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Thursday, January 04, 2007

Hizbollah Holds Talks with Saudi King: Source

Reuters | Jan 4, 2007

Saudi Arabia’s King Abdullah held talks on Lebanon’s political crisis with a Hizbollah leader last week in his first such contact with the Iranian-backed Shiite Muslim group, a Lebanese political source said on Jan. 3.

Hezbollah deputy chief Sheikh Naim Kassem and a senior aide, Mohammed Fneish, flew to Jeddah on a private Saudi jet on Dec. 26 for the meeting with the monarch and his foreign minister, Prince Saud al-Faisal, the senior political source said.

The three-day visit was aimed at easing tension between the mainly Sunni Muslim kingdom and Hizbollah, which is leading an opposition campaign to bring down the Beirut government.

Saudi Arabia, like the United States, is a major backer of Prime Minister Fouad Siniora and has been critical of Hizbollah since its guerrillas sparked a 34-day war with Israel after capturing two soldiers in a cross-border attack on July 12.
"What came out of the meeting were signals of goodwill from both sides to improve ties, but no tangible results," the source said, adding that the two sides had discussed their differences and rising Sunni-Shi’ite tension in Lebanon.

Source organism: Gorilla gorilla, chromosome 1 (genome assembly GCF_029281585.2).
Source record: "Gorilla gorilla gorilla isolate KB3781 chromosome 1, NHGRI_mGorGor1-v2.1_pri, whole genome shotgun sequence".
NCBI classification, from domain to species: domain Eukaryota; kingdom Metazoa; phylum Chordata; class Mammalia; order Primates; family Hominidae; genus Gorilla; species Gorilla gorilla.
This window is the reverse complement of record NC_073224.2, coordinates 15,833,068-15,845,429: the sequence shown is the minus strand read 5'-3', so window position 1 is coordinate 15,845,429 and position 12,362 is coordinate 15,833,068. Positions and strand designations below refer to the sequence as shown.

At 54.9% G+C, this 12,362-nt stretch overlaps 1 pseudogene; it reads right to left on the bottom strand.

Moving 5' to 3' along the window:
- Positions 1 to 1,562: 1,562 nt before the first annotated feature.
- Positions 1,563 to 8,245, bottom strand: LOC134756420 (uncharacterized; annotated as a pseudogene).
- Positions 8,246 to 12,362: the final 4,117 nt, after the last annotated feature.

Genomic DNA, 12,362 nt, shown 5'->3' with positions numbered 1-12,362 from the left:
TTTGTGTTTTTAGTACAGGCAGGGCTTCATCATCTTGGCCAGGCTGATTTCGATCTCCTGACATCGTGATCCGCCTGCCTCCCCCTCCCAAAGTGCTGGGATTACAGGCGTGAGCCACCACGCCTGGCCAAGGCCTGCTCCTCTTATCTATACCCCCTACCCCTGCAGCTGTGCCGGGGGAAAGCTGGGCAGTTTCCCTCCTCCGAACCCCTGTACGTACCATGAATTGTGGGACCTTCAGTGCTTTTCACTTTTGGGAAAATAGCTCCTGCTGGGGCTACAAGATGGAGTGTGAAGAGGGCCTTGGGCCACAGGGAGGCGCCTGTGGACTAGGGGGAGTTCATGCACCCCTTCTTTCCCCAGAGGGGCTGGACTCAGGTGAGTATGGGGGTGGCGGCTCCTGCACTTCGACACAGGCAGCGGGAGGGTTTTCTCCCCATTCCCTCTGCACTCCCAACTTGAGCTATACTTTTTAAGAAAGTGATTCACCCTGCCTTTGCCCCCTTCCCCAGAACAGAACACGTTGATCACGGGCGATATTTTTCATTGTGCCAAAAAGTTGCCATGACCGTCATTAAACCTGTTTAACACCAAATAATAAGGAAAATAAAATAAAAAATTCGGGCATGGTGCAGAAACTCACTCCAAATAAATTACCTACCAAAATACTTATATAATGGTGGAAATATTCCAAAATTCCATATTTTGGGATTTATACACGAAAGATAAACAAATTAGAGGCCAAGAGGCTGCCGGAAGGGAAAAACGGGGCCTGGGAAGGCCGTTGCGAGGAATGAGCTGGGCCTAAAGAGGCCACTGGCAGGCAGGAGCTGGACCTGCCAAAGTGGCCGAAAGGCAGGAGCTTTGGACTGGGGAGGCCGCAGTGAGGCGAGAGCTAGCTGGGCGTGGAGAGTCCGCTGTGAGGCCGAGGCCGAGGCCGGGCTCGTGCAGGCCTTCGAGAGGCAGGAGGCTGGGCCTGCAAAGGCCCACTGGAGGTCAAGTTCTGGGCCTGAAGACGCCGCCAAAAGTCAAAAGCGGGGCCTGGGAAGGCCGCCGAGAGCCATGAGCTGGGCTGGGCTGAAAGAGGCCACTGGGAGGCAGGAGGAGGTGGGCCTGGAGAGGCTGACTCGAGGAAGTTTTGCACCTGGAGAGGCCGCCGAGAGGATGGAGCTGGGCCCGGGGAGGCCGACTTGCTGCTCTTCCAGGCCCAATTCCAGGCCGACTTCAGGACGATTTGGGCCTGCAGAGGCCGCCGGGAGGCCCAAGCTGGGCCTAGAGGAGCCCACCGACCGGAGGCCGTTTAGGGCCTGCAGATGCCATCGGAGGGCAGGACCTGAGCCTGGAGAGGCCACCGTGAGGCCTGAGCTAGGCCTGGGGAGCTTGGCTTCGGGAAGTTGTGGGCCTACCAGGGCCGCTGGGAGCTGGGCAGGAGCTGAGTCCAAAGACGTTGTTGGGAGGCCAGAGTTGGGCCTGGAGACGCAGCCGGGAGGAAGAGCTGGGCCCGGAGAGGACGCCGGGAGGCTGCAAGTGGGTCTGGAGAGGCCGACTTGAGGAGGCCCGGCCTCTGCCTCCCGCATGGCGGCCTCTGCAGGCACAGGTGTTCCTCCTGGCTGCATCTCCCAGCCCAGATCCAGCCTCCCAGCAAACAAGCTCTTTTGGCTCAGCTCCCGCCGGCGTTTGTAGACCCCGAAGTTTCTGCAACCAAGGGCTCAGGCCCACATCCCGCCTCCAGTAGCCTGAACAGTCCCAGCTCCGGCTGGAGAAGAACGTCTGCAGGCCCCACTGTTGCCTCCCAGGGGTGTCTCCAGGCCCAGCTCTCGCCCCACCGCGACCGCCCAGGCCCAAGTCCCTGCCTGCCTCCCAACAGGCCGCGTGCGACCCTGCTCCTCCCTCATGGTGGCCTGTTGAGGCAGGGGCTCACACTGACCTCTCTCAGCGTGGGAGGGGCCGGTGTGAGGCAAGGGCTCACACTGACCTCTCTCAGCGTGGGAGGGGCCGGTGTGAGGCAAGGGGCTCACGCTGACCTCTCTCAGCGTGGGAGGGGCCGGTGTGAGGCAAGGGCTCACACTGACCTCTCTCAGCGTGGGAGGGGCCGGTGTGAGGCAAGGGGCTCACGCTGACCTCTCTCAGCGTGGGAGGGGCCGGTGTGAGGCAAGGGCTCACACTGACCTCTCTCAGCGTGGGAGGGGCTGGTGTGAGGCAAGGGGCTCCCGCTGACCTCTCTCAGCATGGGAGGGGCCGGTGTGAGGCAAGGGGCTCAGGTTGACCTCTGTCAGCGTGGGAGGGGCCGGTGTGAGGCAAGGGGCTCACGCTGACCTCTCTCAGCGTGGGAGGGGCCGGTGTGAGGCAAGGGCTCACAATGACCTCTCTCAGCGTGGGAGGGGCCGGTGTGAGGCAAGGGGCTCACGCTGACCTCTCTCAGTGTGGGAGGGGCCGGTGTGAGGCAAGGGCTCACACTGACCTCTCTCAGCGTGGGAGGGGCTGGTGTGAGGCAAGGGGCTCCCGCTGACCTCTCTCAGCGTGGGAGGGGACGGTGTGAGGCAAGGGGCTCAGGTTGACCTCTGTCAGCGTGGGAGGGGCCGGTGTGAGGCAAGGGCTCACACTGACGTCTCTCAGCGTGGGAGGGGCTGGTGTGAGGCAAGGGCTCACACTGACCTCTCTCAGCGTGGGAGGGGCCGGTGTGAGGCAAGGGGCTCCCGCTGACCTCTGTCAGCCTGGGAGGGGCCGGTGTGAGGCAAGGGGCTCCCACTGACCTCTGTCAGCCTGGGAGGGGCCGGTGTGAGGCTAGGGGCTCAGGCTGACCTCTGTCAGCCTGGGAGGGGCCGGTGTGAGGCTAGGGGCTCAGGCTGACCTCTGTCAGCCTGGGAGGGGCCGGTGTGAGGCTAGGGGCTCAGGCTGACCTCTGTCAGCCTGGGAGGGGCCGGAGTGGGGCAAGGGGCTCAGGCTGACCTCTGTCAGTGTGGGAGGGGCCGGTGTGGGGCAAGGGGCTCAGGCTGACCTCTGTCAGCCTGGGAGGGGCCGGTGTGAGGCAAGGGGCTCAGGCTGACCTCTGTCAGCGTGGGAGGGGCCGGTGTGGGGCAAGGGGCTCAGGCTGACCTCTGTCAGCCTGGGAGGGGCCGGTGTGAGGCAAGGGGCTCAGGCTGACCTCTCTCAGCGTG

There was no immediate comment from Saudi officials.

Beirut’s Al-Akhbar newspaper, which reported the meeting, said the Saudis had invited Hizbollah chief Sayyed Hassan Nasrallah visit the kingdom for last week’s annual pilgrimage to Mecca. Nasrallah declined on security grounds.
Nasrallah held talks with Egypt’s ambassador to Lebanon on Dec. 30 on the first such meeting since Hizbollah was founded in the early 1980s. Egyptian President Hosni Mubarak, a key U.S. ally, has also criticized Hizbollah in recent months.

Kassem said on Jan. 1 he saw little chance of an early end to the standoff with Siniora’s government, adding that the opposition would meet soon to decide how to press its campaign, now focused on a demand for early parliamentary elections.

Supporters of Hezbollah and its Shiite and Christian allies have been camped out in central Beirut since Dec. 1 to demand that Siniora’s anti-Syrian government step down and allow early parliamentary elections to take place.

Hezbollah, which is backed by Damascus and Tehran, says the campaign will remain peaceful.

All Shiite ministers quit the cabinet in November, upsetting its sectarian balance and leaving it dominated by Sunnis, Christians and Druze opposed to Syrian influence.

The opposition says Siniora’s government, in power since elections that followed the withdrawal of Syrian troops in 2005, is illegitimate without Shiite representation.

Many Lebanese fear the crisis could spark Sunni-Shiite violence. One anti-government Shiite protester was killed in early December. Another Shiite was found shot dead in east Lebanon last month in what Hezbollah says was a politically motivated attack.
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